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I’ve been pondering hybrids lately as I continue to go through Harold Herrington’s paperwork, study, and build hybrid concertinas in his style.  I was curious to see if most hybrid makers were using A-Mano reeds, etc.  From Harold’s logbooks and order forms he seems to have almost exclusively ordered A-Mano reeds with leather valves tuned to 440, 

mostly from Binci and Antonelli which is now Voci Armonichie.  I have found a few reed sets marked Tipo A Mano ~ machine made hand finished reeds but they seem to be samples, possibly?  I figure most hybrid makers are using Tipo A Mano or A Mano reeds but I have recently read on one of the higher end hybrid makers websites that they offered an upgrade to TAM, Tipo a A-Mano, reeds for an additional fee leading one to assume that they come standard with economy or export quality reeds?    I know there are different ranges of quality from Stagi, Rochelle, Bastari up to high end sets like Tedrow, Edgley, etc.  Would these sets with a step below TAM reeds be considered mid-grade?  So far from my brief flirt with concertina making Ive not noticed much, if any, difference between TAM and A-Mano reeds but once you start getting down into cheaper reed options they seem to use more air, harder to play, wider gaps between the shoe and the steel tongue.  I’m sure this had been discussed at length but I don’t see a lot on the topic.

 

Anyone have any thoughts on this?

 

Cheers, Seth Hamon

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Seth,

 

I too recall one or two people here who were convinced that a-mano were audibly superior, at least for their own playing. They may turn up and respond.

 

Ken

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It is easy to call something by a name that has the connotation of quality.  Fully machine made reeds need larger tolerances, since the punching process for both the windows and reed blanks produce very slight size differences that together can cause an interference fit if a tight window matches up with a wide reed.  As such, if your punch sizing eliminates this problem, you have reeds that can go from a good fit to a very open fit from the same punch set.  Hand finishing allows you to start with tighter fitting blanks and work to a tighter tolerance that can be more uniform from one reed to the next.  I am not terribly familiar with that sort of reed making, beyond the various film clips I’ve seen, but I have seen reeds separated into sets that share similar characteristics to make sets that behave well together.  Really good reeds will have more attention paid and by workers that specialize in making them.  Price ranges within one company is probably a good indicator of what is good.  Prices from middlemen maybe less so.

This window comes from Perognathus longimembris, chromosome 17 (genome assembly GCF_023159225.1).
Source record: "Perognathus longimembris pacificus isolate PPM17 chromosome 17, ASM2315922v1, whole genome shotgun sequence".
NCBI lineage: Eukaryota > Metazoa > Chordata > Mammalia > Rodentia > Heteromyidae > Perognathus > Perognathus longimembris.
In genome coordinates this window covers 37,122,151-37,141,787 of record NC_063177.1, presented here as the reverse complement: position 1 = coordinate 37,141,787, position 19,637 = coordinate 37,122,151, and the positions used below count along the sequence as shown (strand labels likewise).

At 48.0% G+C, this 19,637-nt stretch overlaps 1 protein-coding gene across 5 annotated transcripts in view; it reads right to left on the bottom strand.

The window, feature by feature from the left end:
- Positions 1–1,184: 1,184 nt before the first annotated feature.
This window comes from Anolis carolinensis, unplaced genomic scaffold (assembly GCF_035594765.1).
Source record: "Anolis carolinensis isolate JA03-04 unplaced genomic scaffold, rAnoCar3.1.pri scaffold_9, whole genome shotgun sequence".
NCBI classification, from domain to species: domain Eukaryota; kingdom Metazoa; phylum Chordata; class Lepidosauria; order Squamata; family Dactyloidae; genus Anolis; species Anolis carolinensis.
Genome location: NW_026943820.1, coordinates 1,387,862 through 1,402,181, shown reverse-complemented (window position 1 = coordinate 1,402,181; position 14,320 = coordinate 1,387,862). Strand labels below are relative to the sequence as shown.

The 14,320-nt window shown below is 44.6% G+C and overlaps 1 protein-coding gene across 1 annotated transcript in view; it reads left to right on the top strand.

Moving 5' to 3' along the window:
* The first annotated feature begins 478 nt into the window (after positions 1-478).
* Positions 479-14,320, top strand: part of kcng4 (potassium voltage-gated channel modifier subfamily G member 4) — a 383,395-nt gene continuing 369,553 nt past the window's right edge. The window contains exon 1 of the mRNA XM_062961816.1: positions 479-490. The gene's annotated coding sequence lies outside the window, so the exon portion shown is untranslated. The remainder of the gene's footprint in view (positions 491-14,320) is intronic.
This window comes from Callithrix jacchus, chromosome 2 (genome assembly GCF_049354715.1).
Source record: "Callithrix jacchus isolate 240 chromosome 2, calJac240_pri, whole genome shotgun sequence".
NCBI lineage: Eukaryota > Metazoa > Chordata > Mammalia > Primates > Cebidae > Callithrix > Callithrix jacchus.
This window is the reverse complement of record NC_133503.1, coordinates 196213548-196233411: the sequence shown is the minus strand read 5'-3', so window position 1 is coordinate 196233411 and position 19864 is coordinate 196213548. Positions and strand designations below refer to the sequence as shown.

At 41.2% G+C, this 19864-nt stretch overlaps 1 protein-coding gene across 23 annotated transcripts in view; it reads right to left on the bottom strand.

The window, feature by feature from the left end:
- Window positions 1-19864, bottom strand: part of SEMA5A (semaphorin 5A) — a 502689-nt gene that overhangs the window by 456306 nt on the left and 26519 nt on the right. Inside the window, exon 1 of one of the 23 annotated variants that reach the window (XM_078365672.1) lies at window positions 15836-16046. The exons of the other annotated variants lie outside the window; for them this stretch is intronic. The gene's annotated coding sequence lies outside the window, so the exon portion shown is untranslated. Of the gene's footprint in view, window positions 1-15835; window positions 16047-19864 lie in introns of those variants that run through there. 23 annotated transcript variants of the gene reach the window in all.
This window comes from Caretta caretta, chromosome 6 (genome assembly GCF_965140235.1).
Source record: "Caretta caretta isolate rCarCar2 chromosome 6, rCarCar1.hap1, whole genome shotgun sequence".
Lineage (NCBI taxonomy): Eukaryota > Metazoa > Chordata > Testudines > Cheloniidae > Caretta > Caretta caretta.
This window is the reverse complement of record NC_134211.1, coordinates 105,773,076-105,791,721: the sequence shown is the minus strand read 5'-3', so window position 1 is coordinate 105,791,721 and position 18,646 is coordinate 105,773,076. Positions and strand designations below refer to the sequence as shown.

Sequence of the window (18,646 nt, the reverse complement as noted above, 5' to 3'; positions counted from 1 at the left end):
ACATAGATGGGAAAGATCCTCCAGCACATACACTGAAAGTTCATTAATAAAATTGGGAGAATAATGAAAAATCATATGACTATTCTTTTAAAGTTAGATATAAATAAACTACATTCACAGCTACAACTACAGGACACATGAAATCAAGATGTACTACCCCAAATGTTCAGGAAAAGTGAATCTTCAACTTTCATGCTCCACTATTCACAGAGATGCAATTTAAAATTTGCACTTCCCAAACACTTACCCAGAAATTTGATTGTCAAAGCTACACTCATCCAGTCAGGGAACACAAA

I have seen really good accordion reeds and pretty bad ones too.  They were easy to tell apart.  Since reeds have a major part on how responsive a hybrid will be, go with reeds that show off your efforts.

Dana

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Dana has explained the main differences in his usual clear an precise way.

 

There is another difference I've noticed with some a mano reeds and that is the lengthwise profile.  A mano reeds from Binci and Ciccarelli have a profile that is thinner towards the tip.  I believe that this helps them speak at a lower pressure and also may be the feature that gives them a distinctly brighter sound.  I've not seen this with a mano reeds from Cagnoni or VA.

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3 hours ago, Theo said:

Dana has explained the main differences in his usual clear an precise way.

 

There is another difference I've noticed with some a mano reeds and that is the lengthwise profile.  A mano reeds from Binci and Ciccarelli have a profile that is thinner towards the tip.  I believe that this helps them speak at a lower pressure and also may be the feature that gives them a distinctly brighter sound.  I've not seen this with a mano reeds from Cagnoni or VA.

Most of the reed sets I have in the shop are Binci and so far they seem to be the best I’ve tried.  Other reeds I’ve tried are Voci Armonichie A-Mano and Tipo A-Mano, Salpa, Antonelli, and right now I’m making a set with A-Mano reeds from Tidelbach aka Harmonikkas and these reeds seem to be the closest in quality to the Binci reeds.  I am curious about the new reeds coming out from Voci Armonichie this year called Blue Star which is some type of new proprietary technology they have coming out later this year.   I need to try more TAM reed sets from the various makers to compare them with the A-Mano but so far with Voci Armonichie I can tell a difference between the A-Mano and TAM reeds.  I want to use the best reeds available as Dana suggested to match the work I’m putting into the instruments.  I’m trying all makers so my early instruments will have a variety of different reed makers in them.

 

The best quality control would be to make my own reeds which I’ve messed with but already having had carpal tunnel surgery and two ulnar elbow nerve surgeries I’m nervous about repetitive stress issues and would need to automate such a system as much as possible.  Anyways, I’m having fun and hope Harold would approve.

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